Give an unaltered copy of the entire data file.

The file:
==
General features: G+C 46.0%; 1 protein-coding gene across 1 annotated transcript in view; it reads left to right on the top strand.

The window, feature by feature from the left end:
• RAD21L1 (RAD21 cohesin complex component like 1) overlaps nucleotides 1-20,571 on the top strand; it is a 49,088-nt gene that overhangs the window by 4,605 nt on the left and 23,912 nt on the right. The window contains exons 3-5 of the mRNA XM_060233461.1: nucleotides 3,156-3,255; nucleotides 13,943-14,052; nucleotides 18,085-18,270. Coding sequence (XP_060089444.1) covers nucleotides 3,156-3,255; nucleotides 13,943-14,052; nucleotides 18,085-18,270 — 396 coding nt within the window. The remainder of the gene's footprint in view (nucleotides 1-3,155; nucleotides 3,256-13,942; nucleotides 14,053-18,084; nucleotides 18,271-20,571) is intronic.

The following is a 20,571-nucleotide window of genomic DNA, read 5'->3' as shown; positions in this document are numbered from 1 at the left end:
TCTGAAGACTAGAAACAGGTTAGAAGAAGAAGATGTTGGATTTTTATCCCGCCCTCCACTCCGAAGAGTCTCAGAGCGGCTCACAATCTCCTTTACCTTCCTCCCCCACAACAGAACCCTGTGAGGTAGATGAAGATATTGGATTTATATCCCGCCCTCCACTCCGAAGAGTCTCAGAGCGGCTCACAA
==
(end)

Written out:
General features: G+C 46.0%; 1 protein-coding gene across 1 annotated transcript in view; it reads left to right on the top strand.

The window, feature by feature from the left end:
• RAD21L1 (RAD21 cohesin complex component like 1) overlaps nucleotides 1-20,571 on the top strand; it is a 49,088-nt gene that overhangs the window by 4,605 nt on the left and 23,912 nt on the right. The window contains exons 3-5 of the mRNA XM_060233461.1: nucleotides 3,156-3,255; nucleotides 13,943-14,052; nucleotides 18,085-18,270. Coding sequence (XP_060089444.1) covers nucleotides 3,156-3,255; nucleotides 13,943-14,052; nucleotides 18,085-18,270 — 396 coding nt within the window. The remainder of the gene's footprint in view (nucleotides 1-3,155; nucleotides 3,256-13,942; nucleotides 14,053-18,084; nucleotides 18,271-20,571) is intronic.

The following is a 20,571-nucleotide window of genomic DNA, read 5'->3' as shown; positions in this document are numbered from 1 at the left end:
TCTGAAGACTAGAAACAGGTTAGAAGAAGAAGATGTTGGATTTTTATCCCGCCCTCCACTCCGAAGAGTCTCAGAGCGGCTCACAATCTCCTTTACCTTCCTCCCCCACAACAGAACCCTGTGAGGTAGATGAAGATATTGGATTTATATCCCGCCCTCCACTCCGAAGAGTCTCAGAGCGGCTCACAA